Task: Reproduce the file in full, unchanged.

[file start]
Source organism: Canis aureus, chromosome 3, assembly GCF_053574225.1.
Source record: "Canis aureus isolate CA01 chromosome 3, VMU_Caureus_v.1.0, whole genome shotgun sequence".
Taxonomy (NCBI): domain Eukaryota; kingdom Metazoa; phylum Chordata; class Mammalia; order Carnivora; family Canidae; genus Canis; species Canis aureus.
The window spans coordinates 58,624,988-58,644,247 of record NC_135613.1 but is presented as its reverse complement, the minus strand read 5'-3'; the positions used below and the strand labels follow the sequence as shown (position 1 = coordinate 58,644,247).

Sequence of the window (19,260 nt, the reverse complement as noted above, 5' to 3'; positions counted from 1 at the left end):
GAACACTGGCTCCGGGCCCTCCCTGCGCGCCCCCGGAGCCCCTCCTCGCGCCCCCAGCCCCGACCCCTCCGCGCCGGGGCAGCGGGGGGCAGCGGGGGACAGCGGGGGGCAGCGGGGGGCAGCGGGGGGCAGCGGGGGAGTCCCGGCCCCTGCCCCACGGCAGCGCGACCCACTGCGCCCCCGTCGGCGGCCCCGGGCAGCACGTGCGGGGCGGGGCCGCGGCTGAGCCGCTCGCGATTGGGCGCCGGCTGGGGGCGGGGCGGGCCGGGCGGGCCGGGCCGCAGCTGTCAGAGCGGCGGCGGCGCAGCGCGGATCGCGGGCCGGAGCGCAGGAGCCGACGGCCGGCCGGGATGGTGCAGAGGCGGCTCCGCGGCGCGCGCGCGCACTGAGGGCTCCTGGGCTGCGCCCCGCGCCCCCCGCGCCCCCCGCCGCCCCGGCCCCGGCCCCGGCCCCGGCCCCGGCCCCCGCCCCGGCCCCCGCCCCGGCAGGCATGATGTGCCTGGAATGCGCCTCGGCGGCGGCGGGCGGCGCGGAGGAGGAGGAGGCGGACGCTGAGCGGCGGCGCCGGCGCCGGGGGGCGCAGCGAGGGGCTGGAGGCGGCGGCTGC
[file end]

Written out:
Source organism: Canis aureus, chromosome 3, assembly GCF_053574225.1.
Source record: "Canis aureus isolate CA01 chromosome 3, VMU_Caureus_v.1.0, whole genome shotgun sequence".
Taxonomy (NCBI): domain Eukaryota; kingdom Metazoa; phylum Chordata; class Mammalia; order Carnivora; family Canidae; genus Canis; species Canis aureus.
The window spans coordinates 58,624,988-58,644,247 of record NC_135613.1 but is presented as its reverse complement, the minus strand read 5'-3'; the positions used below and the strand labels follow the sequence as shown (position 1 = coordinate 58,644,247).

Sequence of the window (19,260 nt, the reverse complement as noted above, 5' to 3'; positions counted from 1 at the left end):
GAACACTGGCTCCGGGCCCTCCCTGCGCGCCCCCGGAGCCCCTCCTCGCGCCCCCAGCCCCGACCCCTCCGCGCCGGGGCAGCGGGGGGCAGCGGGGGACAGCGGGGGGCAGCGGGGGGCAGCGGGGGGCAGCGGGGGAGTCCCGGCCCCTGCCCCACGGCAGCGCGACCCACTGCGCCCCCGTCGGCGGCCCCGGGCAGCACGTGCGGGGCGGGGCCGCGGCTGAGCCGCTCGCGATTGGGCGCCGGCTGGGGGCGGGGCGGGCCGGGCGGGCCGGGCCGCAGCTGTCAGAGCGGCGGCGGCGCAGCGCGGATCGCGGGCCGGAGCGCAGGAGCCGACGGCCGGCCGGGATGGTGCAGAGGCGGCTCCGCGGCGCGCGCGCGCACTGAGGGCTCCTGGGCTGCGCCCCGCGCCCCCCGCGCCCCCCGCCGCCCCGGCCCCGGCCCCGGCCCCGGCCCCGGCCCCCGCCCCGGCCCCCGCCCCGGCAGGCATGATGTGCCTGGAATGCGCCTCGGCGGCGGCGGGCGGCGCGGAGGAGGAGGAGGCGGACGCTGAGCGGCGGCGCCGGCGCCGGGGGGCGCAGCGAGGGGCTGGAGGCGGCGGCTGC